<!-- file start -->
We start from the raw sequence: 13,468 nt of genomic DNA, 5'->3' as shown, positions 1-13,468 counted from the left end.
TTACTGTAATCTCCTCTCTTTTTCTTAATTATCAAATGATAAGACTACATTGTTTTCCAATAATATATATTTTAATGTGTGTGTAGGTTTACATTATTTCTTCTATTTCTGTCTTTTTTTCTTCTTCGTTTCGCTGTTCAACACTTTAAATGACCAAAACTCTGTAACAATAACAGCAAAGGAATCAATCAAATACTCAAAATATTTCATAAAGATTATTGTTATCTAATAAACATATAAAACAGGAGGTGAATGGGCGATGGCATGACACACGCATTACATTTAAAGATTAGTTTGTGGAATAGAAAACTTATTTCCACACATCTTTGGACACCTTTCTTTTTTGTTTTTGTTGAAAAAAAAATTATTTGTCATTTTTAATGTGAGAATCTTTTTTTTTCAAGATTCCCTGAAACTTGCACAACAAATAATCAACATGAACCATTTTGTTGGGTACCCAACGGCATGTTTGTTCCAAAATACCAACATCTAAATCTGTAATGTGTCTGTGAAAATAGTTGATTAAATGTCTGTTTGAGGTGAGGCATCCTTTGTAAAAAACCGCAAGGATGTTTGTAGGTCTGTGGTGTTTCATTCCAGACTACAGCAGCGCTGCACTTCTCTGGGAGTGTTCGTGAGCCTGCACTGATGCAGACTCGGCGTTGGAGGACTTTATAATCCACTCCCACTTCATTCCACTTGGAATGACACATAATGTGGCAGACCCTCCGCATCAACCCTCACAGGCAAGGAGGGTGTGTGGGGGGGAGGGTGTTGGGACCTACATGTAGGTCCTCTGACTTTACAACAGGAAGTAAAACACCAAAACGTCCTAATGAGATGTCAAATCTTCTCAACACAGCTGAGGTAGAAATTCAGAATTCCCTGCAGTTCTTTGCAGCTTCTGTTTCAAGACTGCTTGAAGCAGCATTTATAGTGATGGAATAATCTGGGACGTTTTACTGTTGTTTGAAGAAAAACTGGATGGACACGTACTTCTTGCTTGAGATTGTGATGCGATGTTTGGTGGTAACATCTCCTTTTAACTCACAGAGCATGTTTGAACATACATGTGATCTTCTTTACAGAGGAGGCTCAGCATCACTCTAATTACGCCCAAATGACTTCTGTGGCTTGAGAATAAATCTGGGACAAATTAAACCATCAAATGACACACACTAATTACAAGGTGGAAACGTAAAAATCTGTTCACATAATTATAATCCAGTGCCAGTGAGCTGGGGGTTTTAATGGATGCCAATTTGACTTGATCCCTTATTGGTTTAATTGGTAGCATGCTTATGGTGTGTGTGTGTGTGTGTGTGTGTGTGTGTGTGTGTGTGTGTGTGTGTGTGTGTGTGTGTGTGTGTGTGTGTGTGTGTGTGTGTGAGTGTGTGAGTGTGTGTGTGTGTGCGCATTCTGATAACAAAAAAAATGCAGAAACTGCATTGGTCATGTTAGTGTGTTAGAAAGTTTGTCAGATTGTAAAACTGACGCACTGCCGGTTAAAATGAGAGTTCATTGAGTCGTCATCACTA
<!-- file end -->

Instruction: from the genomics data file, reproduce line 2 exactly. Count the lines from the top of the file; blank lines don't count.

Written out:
TTACTGTAATCTCCTCTCTTTTTCTTAATTATCAAATGATAAGACTACATTGTTTTCCAATAATATATATTTTAATGTGTGTGTAGGTTTACATTATTTCTTCTATTTCTGTCTTTTTTTCTTCTTCGTTTCGCTGTTCAACACTTTAAATGACCAAAACTCTGTAACAATAACAGCAAAGGAATCAATCAAATACTCAAAATATTTCATAAAGATTATTGTTATCTAATAAACATATAAAACAGGAGGTGAATGGGCGATGGCATGACACACGCATTACATTTAAAGATTAGTTTGTGGAATAGAAAACTTATTTCCACACATCTTTGGACACCTTTCTTTTTTGTTTTTGTTGAAAAAAAAATTATTTGTCATTTTTAATGTGAGAATCTTTTTTTTTCAAGATTCCCTGAAACTTGCACAACAAATAATCAACATGAACCATTTTGTTGGGTACCCAACGGCATGTTTGTTCCAAAATACCAACATCTAAATCTGTAATGTGTCTGTGAAAATAGTTGATTAAATGTCTGTTTGAGGTGAGGCATCCTTTGTAAAAAACCGCAAGGATGTTTGTAGGTCTGTGGTGTTTCATTCCAGACTACAGCAGCGCTGCACTTCTCTGGGAGTGTTCGTGAGCCTGCACTGATGCAGACTCGGCGTTGGAGGACTTTATAATCCACTCCCACTTCATTCCACTTGGAATGACACATAATGTGGCAGACCCTCCGCATCAACCCTCACAGGCAAGGAGGGTGTGTGGGGGGGAGGGTGTTGGGACCTACATGTAGGTCCTCTGACTTTACAACAGGAAGTAAAACACCAAAACGTCCTAATGAGATGTCAAATCTTCTCAACACAGCTGAGGTAGAAATTCAGAATTCCCTGCAGTTCTTTGCAGCTTCTGTTTCAAGACTGCTTGAAGCAGCATTTATAGTGATGGAATAATCTGGGACGTTTTACTGTTGTTTGAAGAAAAACTGGATGGACACGTACTTCTTGCTTGAGATTGTGATGCGATGTTTGGTGGTAACATCTCCTTTTAACTCACAGAGCATGTTTGAACATACATGTGATCTTCTTTACAGAGGAGGCTCAGCATCACTCTAATTACGCCCAAATGACTTCTGTGGCTTGAGAATAAATCTGGGACAAATTAAACCATCAAATGACACACACTAATTACAAGGTGGAAACGTAAAAATCTGTTCACATAATTATAATCCAGTGCCAGTGAGCTGGGGGTTTTAATGGATGCCAATTTGACTTGATCCCTTATTGGTTTAATTGGTAGCATGCTTATGGTGTGTGTGTGTGTGTGTGTGTGTGTGTGTGTGTGTGTGTGTGTGTGTGTGTGTGTGTGTGTGTGTGTGTGTGTGTGTGTGTGTGAGTGTGTGAGTGTGTGTGTGTGTGCGCATTCTGATAACAAAAAAAATGCAGAAACTGCATTGGTCATGTTAGTGTGTTAGAAAGTTTGTCAGATTGTAAAACTGACGCACTGCCGGTTAAAATGAGAGTTCATTGAGTCGTCATCACTA